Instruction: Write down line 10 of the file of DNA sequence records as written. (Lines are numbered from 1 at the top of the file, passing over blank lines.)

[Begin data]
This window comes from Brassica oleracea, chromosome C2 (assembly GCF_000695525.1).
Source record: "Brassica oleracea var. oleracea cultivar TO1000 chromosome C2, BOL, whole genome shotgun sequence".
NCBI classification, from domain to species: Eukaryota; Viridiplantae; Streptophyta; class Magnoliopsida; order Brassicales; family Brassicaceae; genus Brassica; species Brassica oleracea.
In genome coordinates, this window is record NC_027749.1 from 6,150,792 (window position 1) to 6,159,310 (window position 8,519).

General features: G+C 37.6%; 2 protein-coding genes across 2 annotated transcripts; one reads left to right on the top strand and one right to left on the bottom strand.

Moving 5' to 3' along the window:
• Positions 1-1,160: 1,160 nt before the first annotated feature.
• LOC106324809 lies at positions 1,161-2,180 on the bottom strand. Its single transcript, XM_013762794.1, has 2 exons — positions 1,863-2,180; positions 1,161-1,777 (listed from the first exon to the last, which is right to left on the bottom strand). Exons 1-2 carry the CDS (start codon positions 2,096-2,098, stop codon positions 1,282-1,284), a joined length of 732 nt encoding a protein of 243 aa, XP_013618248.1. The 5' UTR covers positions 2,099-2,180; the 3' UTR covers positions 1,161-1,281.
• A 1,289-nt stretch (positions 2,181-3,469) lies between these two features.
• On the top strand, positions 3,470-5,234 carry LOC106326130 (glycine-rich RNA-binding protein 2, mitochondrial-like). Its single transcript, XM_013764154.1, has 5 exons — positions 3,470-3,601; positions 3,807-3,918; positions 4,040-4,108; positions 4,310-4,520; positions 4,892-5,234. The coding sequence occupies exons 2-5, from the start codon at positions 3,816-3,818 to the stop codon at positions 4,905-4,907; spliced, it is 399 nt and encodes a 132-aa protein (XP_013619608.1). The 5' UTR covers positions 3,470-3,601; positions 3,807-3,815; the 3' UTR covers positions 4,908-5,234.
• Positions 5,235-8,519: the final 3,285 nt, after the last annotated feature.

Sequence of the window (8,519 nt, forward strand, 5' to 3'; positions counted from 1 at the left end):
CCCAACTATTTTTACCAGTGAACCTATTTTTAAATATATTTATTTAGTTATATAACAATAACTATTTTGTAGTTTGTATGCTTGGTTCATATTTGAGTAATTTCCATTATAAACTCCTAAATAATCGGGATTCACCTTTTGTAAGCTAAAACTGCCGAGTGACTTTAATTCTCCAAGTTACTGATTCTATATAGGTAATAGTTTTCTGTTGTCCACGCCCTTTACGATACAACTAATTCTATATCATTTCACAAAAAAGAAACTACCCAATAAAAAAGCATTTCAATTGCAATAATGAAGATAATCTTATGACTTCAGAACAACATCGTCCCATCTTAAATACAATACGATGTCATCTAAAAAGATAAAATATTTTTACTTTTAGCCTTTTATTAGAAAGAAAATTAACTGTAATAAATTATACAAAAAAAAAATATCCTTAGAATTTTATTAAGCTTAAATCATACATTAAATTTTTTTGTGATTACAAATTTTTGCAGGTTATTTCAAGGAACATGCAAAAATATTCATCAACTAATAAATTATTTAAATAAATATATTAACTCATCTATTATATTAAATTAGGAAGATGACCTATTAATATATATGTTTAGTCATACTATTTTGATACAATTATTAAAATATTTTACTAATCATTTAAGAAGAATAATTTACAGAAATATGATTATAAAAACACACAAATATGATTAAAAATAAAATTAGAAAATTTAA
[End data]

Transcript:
• On the top strand, positions 3,470-5,234 carry LOC106326130 (glycine-rich RNA-binding protein 2, mitochondrial-like). Its single transcript, XM_013764154.1, has 5 exons — positions 3,470-3,601; positions 3,807-3,918; positions 4,040-4,108; positions 4,310-4,520; positions 4,892-5,234. The coding sequence occupies exons 2-5, from the start codon at positions 3,816-3,818 to the stop codon at positions 4,905-4,907; spliced, it is 399 nt and encodes a 132-aa protein (XP_013619608.1). The 5' UTR covers positions 3,470-3,601; positions 3,807-3,815; the 3' UTR covers positions 4,908-5,234.